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Photo courtesy of New River Valley Amateur Radio Club

Amateur radio operators take part in a prior NRVARC Field Day event.

The New River Valley Amateur Radio Club will be participating in the national Amateur Radio Field Day exercise on Saturday, June 22, from 1 and 7 p.m. at Randolph Park in Dublin.

Since 1933, the annual Field Day sponsored by the American Radio Relay League has provided an opportunity for amateur radio operators (often called “hams”) to gather with their radios and antennas in a field-type operation simulating emergency operations.

Local individuals from Blacksburg, Christiansburg, Dublin, Pulaski, Pearisburg, Floyd and more will join with thousands of other amateur radio operators across the country demonstrating their emergency communication capabilities during Field Day weekend.

This event is open to anyone interested in electronics, communications or just wanting to explore a new hobby. It’s also a great opportunity to explore the real-world application of the STEM disciplines: science, technology, engineering and math.

Amateur radio has constantly evolved as a scientific hobby and emergency communication service for more than a century. From Morse code, to speech, to digital communications, the NRVARC has evolved with technology to be ready to serve the public since 1958.

The NRVARC built and maintains two repeaters to support on-the-air communication in the New River Valley, and works with other hams in the area to provide communications for local events such as parades and sporting events. Helping with these events allows us to practice our emergency communications skills and rapid deployment exercises. Our equipment is independent of cellular or internet technologies, making communication more resilient in disaster situations.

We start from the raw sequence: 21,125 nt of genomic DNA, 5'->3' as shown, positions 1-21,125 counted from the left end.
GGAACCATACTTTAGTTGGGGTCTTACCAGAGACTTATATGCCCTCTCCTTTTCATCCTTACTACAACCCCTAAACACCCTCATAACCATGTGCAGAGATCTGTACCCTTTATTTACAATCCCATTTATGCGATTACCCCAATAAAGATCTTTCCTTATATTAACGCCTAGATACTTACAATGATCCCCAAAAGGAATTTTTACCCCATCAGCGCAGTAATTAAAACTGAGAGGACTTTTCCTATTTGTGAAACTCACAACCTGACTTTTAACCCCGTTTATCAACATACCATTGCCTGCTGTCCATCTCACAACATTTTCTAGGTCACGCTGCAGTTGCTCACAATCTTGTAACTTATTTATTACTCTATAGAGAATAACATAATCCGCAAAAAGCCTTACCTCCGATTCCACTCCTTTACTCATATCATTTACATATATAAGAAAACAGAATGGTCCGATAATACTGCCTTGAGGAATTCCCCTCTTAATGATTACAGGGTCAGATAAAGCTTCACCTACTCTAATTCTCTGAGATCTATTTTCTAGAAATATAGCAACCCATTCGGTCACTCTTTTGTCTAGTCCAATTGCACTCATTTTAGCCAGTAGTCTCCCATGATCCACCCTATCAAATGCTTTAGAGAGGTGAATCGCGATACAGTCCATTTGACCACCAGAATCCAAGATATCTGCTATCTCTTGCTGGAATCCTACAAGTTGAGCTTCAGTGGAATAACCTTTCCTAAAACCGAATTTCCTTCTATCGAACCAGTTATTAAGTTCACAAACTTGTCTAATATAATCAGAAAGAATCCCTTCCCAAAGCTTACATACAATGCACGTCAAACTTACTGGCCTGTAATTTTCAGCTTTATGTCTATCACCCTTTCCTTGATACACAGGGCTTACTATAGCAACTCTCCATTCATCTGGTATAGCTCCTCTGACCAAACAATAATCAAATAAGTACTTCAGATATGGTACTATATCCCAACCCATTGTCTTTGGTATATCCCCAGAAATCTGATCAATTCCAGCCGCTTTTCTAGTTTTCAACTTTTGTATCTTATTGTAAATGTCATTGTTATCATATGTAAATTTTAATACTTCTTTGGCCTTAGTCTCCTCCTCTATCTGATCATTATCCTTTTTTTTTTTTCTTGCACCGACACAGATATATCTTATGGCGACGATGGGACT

During Field Day operations you will get to witness, and possibly participate in, communications with other stations throughout the United States and Canada using a wire and less power than a 100-watt light bulb.

Amateur radio continues to grow in the United States. Anyone may become a licensed amateur radio operator after passing a qualifying exam. There are now more than 725,000 amateur radio licensees in the U.S. and more than 2.5 million around the world. Through the ARRL’s Amateur Radio Emergency Services program, ham volunteers provide emergency communications for thousands of state and local emergency response agencies, and nonemergency community services too — all for free.

Please drop by the Randolph Park picnic shelter area anytime during this Field Day to look around, talk with hams, or for a personal tour. The park is located at 5100 Alexander Road, near the I-81 South Exit 98.

You can learn more about the club at

Submitted by Cam Coble

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